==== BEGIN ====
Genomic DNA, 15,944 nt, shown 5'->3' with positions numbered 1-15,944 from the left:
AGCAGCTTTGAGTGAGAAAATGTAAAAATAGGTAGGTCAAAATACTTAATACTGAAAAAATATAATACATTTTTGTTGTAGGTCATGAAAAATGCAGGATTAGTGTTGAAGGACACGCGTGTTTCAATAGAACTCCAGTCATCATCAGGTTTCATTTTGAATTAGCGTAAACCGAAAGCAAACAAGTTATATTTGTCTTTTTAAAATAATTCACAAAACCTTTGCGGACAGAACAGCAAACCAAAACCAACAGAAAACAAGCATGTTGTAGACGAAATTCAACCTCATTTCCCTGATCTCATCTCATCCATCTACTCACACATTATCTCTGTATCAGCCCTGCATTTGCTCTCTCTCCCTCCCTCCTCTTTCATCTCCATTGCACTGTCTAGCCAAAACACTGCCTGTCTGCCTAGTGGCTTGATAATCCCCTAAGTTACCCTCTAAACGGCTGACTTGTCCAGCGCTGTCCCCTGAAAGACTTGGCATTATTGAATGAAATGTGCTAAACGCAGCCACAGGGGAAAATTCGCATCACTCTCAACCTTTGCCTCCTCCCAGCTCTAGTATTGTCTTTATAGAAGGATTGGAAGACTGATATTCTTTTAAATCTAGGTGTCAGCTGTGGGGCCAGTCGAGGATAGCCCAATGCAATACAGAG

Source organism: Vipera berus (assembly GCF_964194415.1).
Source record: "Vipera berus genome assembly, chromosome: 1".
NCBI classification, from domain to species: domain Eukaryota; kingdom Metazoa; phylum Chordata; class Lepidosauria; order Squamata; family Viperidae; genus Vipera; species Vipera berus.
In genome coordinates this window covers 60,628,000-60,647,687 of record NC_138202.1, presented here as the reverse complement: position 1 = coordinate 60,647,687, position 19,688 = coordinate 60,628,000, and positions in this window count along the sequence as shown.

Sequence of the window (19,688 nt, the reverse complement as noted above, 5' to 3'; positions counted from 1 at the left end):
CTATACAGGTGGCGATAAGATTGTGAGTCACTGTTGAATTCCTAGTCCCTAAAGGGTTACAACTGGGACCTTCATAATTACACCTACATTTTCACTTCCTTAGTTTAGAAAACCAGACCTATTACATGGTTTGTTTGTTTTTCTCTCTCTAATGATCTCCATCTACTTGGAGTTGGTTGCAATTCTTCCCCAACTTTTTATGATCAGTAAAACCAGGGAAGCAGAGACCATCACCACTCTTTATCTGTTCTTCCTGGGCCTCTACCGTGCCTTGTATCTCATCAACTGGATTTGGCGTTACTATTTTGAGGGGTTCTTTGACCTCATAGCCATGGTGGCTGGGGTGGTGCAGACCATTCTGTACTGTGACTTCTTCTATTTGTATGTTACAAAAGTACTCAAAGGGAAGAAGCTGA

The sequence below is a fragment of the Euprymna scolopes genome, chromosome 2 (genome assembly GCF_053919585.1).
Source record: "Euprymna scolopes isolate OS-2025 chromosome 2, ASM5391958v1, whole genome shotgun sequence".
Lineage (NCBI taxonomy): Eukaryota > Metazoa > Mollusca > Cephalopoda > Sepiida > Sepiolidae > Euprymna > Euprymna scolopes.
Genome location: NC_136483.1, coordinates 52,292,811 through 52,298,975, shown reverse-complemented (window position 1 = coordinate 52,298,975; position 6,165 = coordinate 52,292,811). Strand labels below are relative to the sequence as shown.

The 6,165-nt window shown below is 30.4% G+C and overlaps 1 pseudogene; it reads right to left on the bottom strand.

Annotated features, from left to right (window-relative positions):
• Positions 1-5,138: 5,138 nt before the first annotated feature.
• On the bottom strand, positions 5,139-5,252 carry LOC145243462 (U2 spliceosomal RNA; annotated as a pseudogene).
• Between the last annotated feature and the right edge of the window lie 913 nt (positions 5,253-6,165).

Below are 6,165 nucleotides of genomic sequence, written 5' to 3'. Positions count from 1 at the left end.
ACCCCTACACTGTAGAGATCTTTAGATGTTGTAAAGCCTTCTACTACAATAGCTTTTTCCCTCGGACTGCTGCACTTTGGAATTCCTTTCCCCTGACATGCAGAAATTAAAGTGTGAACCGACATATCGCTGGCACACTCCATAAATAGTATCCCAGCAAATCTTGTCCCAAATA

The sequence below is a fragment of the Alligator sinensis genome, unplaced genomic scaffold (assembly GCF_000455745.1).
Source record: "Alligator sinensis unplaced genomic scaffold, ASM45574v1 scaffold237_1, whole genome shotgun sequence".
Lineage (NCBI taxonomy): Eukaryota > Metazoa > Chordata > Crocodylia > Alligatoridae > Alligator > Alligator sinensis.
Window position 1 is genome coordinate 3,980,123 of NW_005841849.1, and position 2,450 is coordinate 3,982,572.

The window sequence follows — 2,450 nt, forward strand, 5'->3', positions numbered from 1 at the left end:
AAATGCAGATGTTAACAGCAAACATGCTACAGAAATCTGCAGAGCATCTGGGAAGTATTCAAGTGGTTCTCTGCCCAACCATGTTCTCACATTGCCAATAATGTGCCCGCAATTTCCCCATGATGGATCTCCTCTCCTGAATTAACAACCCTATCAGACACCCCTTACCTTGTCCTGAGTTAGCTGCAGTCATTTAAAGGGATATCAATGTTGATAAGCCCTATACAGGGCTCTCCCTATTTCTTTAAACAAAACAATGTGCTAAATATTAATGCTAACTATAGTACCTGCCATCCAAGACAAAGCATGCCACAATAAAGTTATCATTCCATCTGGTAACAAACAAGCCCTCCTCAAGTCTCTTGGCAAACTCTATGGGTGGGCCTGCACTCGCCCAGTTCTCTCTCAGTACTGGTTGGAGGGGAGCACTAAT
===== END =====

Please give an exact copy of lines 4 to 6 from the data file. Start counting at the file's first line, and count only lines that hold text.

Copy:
Source record: "Vipera berus genome assembly, chromosome: 1".
NCBI classification, from domain to species: domain Eukaryota; kingdom Metazoa; phylum Chordata; class Lepidosauria; order Squamata; family Viperidae; genus Vipera; species Vipera berus.
In genome coordinates this window covers 60,628,000-60,647,687 of record NC_138202.1, presented here as the reverse complement: position 1 = coordinate 60,647,687, position 19,688 = coordinate 60,628,000, and positions in this window count along the sequence as shown.